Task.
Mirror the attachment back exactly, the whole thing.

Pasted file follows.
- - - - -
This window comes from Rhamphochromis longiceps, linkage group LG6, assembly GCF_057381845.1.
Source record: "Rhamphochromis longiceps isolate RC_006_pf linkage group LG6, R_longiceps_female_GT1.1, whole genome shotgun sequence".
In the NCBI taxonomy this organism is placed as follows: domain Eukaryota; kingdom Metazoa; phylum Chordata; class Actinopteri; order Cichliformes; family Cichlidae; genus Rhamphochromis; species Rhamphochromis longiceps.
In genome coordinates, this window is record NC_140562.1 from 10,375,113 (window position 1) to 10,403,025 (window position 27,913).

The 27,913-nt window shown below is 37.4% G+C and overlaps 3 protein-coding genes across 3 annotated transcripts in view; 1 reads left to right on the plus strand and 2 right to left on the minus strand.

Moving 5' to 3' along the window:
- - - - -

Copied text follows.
This window comes from Rhamphochromis longiceps, linkage group LG6, assembly GCF_057381845.1.
Source record: "Rhamphochromis longiceps isolate RC_006_pf linkage group LG6, R_longiceps_female_GT1.1, whole genome shotgun sequence".
In the NCBI taxonomy this organism is placed as follows: domain Eukaryota; kingdom Metazoa; phylum Chordata; class Actinopteri; order Cichliformes; family Cichlidae; genus Rhamphochromis; species Rhamphochromis longiceps.
In genome coordinates, this window is record NC_140562.1 from 10,375,113 (window position 1) to 10,403,025 (window position 27,913).

The 27,913-nt window shown below is 37.4% G+C and overlaps 3 protein-coding genes across 3 annotated transcripts in view; 1 reads left to right on the plus strand and 2 right to left on the minus strand.

Moving 5' to 3' along the window: